- Munier FL, Soliman S, Moulin AP, Gaillard MC, Balmer A, Beck-Popovic M. Profiling safety of intravitreal injections for retinoblastoma using an anti-reflux procedure and sterilisation of the needle track. Br J Ophthalmol. 2012;96(8):1084–1087. doi:10.1136/bjophthalmol-2011-301016 [CrossRef]
- Shields CL, Honavar SG, Shields JA, Demirci H, Meadows AT, Naduvilath TJ. Factors predictive of recurrence of retinal tumors, vitreous seeds, and subretinal seeds following chemoreduction for retinoblastoma. Arch Ophthalmol. 2002;120(4):460–464. doi:10.1001/archopht.120.4.460 [CrossRef]
- Schaiquevich P, Ceciliano A, Millan N, et al. Intra-arterial chemotherapy is more effective than sequential periocular and intravenous chemotherapy as salvage treatment for relapsed retinoblastoma. Pediatr Blood Cancer. 2013;60(5):766–770. doi:10.1002/pbc.24356 [CrossRef]
- Kaneko A, Suzuki S. Eye-preservation treatment of retinoblastoma with vitreous seeding. Jpn J Clin Oncol. 2003;33(12):601–607. doi:10.1093/jjco/hyg113 [CrossRef]
- Ueda M, Tanabe J, Inomata M, Kaneko A, Kimura T. Study on conservative treatment of retinoblastoma — effect of intravitreal injection of melphalan on the rabbit retina. Nihon Ganka Gakkai Zasshi. 1995;99(11):1230–1235.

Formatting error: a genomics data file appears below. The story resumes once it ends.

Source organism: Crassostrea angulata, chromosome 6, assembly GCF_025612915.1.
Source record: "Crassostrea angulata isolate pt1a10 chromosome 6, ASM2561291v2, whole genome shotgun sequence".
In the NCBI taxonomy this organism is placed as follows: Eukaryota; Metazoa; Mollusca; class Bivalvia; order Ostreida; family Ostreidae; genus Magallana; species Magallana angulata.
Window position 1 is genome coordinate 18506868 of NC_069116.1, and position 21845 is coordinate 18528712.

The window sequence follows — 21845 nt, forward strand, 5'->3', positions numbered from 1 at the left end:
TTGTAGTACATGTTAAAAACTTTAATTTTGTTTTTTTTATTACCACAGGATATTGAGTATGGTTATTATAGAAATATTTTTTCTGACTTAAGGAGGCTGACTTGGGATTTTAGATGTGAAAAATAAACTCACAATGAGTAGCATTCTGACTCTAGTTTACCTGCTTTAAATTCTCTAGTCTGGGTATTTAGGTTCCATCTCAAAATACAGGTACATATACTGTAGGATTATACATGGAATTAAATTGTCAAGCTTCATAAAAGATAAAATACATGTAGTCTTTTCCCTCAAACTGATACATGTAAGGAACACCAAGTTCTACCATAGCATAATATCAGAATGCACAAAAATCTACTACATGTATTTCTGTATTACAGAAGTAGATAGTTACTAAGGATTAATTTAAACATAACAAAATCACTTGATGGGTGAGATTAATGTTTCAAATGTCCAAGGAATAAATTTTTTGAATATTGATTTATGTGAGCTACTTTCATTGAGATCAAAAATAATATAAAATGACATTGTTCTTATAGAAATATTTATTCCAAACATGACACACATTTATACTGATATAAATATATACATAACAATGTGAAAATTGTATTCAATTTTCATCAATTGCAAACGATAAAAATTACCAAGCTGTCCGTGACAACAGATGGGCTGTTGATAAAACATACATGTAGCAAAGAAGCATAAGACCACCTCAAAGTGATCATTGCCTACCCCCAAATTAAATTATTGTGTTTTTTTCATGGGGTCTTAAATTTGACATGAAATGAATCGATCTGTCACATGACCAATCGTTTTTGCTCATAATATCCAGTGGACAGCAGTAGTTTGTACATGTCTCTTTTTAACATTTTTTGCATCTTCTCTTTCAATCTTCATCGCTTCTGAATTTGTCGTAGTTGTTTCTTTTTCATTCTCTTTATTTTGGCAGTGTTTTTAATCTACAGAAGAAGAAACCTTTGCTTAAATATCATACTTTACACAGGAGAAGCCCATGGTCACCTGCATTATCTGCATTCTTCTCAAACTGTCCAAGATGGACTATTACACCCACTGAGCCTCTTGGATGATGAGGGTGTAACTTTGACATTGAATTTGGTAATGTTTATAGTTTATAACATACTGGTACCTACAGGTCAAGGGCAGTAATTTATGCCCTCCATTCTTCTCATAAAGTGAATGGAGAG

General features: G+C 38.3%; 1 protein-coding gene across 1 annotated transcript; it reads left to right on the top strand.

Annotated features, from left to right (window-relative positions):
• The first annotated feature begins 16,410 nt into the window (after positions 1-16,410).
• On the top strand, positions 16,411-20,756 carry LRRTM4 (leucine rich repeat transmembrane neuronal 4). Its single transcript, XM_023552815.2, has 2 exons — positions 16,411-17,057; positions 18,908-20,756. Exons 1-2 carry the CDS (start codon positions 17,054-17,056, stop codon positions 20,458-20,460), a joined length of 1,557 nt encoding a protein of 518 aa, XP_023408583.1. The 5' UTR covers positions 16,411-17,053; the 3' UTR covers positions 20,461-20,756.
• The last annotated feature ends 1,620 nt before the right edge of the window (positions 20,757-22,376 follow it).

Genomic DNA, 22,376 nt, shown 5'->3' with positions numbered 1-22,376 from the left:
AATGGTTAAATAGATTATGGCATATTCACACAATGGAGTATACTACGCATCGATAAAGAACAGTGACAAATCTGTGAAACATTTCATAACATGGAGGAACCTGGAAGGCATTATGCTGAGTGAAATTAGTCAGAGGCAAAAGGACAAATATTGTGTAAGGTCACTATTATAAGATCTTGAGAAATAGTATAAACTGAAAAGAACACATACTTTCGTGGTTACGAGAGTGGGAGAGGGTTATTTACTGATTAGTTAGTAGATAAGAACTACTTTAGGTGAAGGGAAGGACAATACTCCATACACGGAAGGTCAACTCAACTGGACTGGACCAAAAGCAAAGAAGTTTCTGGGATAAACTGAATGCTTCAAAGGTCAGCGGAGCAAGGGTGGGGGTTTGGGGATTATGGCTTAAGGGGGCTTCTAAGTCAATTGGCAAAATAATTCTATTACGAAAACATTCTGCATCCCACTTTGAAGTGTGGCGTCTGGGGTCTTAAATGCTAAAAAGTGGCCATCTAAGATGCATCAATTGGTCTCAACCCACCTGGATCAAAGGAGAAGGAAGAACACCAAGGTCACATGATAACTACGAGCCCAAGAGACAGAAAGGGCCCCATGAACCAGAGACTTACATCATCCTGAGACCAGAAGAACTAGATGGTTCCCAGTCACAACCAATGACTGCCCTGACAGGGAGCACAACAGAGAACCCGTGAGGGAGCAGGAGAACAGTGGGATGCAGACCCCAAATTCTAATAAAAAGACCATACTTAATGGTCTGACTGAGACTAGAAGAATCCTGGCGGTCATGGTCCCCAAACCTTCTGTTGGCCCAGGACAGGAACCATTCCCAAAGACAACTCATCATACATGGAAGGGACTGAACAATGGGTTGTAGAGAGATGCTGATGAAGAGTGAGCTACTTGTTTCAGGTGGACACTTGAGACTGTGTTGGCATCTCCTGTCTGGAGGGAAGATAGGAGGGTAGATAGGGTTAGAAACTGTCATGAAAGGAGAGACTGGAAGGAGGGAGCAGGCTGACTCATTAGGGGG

- Francis JH, Schaiquevich P, Buitrago E, et al. Local and systemic toxicity of intravitreal melphalan for vitreous seeding in retinoblastoma: a preclinical and clinical study. Ophthalmology. 2014;121(9):1810–1817. doi:10.1016/j.ophtha.2014.03.028 [CrossRef]
Summary of Seven Patients With Retinoblastoma and Persistent or Recurrent Vitreous Tumor Seeds Managed With Intravitreal Melphalan Injection
|Age at Diagnosis (months)||55||12||8||19||20||15||30|
|Age at IVM (months)||67||18||48||39||29||20||37|
|ICRB group (in non-injected eye)||NA||E (left)||B (left)||NA||D (left)||D (left)||NA|
|ICRB group (in injected eye)||D||D||E||D||E||D||E|
|Previous therapy (cycles)||IAC (4), Cryo (5)||IAC (2), Cryo (1)||VEC (6), Cryo (17), TTT (6)||VEC (6), Plaque RT, Cryo (6), TTT (5)||IAC (4), Cryo (2)||VEC (6), Cryo (3)||IAC (5), Cryo (1)|
|No. of quadrants with VS||4||2||1||1||2||1||4|
|Form of VS||Persistent||Persistent||Recurrent||Recurrent||Persistent||Persistent||Persistent|
|IVM dose, µg||20||20||20||20||20||20||20|
|No. of IVM injection(s)||3||4||1||2||2||1||1|
|Complications||None||Localized RPE atrophy||None||None||None||Localized RPE atrophy||None|
|Further therapy after IVM (months)||None||None||None||None||None||None||Enucleation (2)|
|Reason for further therapy after IVM||None||None||None||None||None||None||Solid RB recurrence|
|Follow-up period after IVM (months)||32||20||12||32||14||18||23|
|Total follow-up period (months)||40||26||52||52||23||23||30|